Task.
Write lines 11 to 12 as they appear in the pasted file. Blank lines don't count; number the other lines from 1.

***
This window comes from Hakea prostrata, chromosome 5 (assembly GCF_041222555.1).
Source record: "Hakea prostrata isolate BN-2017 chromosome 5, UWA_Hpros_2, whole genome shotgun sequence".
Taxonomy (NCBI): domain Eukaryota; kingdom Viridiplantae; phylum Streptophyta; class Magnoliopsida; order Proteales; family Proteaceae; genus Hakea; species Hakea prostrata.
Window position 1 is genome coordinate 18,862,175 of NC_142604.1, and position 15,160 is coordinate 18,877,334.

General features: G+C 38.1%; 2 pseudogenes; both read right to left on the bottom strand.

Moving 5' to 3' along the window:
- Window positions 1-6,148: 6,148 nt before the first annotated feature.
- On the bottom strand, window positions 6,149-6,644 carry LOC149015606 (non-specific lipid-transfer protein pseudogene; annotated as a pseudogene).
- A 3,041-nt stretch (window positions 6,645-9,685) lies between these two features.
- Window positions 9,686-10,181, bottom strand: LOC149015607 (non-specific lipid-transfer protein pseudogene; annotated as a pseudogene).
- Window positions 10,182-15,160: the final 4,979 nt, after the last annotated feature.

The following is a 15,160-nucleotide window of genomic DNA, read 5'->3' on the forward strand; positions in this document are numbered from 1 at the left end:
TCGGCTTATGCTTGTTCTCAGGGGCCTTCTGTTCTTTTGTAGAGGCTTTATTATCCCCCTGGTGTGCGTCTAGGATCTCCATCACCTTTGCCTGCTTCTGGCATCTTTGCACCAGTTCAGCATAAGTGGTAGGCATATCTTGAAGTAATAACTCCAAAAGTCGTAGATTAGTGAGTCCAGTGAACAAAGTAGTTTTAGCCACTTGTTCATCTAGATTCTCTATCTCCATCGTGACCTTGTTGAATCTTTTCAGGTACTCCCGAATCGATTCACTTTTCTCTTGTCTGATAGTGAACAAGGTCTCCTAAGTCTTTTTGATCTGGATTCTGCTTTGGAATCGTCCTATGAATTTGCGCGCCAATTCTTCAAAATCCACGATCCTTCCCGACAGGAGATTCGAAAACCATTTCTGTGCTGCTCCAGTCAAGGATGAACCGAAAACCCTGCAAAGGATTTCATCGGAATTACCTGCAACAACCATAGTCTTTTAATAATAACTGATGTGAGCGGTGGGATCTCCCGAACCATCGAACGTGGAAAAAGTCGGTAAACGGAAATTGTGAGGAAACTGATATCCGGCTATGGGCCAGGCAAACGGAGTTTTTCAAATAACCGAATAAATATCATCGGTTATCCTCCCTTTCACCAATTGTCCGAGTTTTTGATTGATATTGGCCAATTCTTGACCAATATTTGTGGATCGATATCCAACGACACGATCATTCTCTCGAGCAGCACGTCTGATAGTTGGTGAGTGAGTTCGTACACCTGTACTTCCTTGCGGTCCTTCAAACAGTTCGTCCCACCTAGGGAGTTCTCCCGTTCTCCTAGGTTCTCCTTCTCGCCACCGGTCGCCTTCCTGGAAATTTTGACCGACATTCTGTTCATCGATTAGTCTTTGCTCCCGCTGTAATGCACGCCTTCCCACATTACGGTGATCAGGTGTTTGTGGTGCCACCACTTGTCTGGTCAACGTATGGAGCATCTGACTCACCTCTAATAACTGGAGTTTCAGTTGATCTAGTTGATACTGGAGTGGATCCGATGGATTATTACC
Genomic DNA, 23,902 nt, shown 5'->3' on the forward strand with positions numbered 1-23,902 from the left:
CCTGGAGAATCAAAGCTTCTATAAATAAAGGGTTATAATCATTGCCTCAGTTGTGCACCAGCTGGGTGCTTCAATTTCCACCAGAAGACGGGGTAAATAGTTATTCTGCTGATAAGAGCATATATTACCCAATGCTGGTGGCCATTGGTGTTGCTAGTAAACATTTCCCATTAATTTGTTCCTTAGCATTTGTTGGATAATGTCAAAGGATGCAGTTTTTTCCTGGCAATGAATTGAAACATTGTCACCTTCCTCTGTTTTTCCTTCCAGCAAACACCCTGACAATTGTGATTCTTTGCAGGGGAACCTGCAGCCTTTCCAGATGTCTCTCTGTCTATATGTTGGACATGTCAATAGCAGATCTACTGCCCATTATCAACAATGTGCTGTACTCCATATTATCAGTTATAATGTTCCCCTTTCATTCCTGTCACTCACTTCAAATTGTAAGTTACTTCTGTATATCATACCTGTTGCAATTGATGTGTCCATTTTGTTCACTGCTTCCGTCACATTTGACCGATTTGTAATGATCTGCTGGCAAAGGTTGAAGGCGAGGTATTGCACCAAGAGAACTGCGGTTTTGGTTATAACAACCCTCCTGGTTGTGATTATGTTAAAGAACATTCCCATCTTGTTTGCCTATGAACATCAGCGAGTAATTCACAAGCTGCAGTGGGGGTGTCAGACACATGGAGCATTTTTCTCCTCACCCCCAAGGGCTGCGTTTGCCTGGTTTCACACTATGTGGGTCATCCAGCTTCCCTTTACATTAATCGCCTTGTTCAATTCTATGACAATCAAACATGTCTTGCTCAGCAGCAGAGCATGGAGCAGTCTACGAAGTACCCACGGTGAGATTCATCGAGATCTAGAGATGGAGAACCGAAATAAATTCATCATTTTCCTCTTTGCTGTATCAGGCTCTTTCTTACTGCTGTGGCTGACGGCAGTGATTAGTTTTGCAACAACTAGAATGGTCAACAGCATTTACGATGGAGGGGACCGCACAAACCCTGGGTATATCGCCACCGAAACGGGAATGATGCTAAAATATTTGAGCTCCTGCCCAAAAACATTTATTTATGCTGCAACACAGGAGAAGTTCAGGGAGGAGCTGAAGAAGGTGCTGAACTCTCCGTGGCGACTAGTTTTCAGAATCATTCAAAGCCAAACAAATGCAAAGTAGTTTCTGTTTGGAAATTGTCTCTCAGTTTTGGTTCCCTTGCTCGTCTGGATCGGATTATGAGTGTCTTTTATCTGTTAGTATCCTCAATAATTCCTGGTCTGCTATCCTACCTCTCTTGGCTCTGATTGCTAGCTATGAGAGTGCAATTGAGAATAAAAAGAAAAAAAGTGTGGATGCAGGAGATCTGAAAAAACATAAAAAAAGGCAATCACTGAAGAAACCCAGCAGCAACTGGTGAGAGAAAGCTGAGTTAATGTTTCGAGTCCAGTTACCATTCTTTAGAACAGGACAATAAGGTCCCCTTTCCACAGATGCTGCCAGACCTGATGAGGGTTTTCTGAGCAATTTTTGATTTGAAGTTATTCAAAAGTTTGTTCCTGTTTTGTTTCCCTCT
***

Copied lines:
- Window positions 10,182-15,160: the final 4,979 nt, after the last annotated feature.

The following is a 15,160-nucleotide window of genomic DNA, read 5'->3' on the forward strand; positions in this document are numbered from 1 at the left end: